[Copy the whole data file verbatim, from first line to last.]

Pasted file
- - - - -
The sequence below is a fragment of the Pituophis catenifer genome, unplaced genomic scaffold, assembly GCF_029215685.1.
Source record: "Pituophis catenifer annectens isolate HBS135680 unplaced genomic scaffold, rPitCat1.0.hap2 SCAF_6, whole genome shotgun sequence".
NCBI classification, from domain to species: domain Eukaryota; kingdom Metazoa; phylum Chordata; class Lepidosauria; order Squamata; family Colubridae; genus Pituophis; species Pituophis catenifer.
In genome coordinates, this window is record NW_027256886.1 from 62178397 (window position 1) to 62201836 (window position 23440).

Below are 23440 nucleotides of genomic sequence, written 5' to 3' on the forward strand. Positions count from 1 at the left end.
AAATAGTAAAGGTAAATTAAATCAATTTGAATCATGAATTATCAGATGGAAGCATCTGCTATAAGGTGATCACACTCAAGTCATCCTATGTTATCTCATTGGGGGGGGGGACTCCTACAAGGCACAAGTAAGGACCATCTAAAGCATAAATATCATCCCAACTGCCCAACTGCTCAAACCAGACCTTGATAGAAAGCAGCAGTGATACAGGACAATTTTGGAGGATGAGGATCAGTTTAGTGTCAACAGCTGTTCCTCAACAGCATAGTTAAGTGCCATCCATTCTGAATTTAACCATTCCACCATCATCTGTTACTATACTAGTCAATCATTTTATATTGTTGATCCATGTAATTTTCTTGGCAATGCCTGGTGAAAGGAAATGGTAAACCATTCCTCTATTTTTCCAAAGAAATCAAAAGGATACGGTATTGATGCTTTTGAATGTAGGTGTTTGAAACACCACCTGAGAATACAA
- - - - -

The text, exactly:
The sequence below is a fragment of the Pituophis catenifer genome, unplaced genomic scaffold, assembly GCF_029215685.1.
Source record: "Pituophis catenifer annectens isolate HBS135680 unplaced genomic scaffold, rPitCat1.0.hap2 SCAF_6, whole genome shotgun sequence".
NCBI classification, from domain to species: domain Eukaryota; kingdom Metazoa; phylum Chordata; class Lepidosauria; order Squamata; family Colubridae; genus Pituophis; species Pituophis catenifer.
In genome coordinates, this window is record NW_027256886.1 from 62178397 (window position 1) to 62201836 (window position 23440).

Below are 23440 nucleotides of genomic sequence, written 5' to 3' on the forward strand. Positions count from 1 at the left end.
AAATAGTAAAGGTAAATTAAATCAATTTGAATCATGAATTATCAGATGGAAGCATCTGCTATAAGGTGATCACACTCAAGTCATCCTATGTTATCTCATTGGGGGGGGGGACTCCTACAAGGCACAAGTAAGGACCATCTAAAGCATAAATATCATCCCAACTGCCCAACTGCTCAAACCAGACCTTGATAGAAAGCAGCAGTGATACAGGACAATTTTGGAGGATGAGGATCAGTTTAGTGTCAACAGCTGTTCCTCAACAGCATAGTTAAGTGCCATCCATTCTGAATTTAACCATTCCACCATCATCTGTTACTATACTAGTCAATCATTTTATATTGTTGATCCATGTAATTTTCTTGGCAATGCCTGGTGAAAGGAAATGGTAAACCATTCCTCTATTTTTCCAAAGAAATCAAAAGGATACGGTATTGATGCTTTTGAATGTAGGTGTTTGAAACACCACCTGAGAATACAA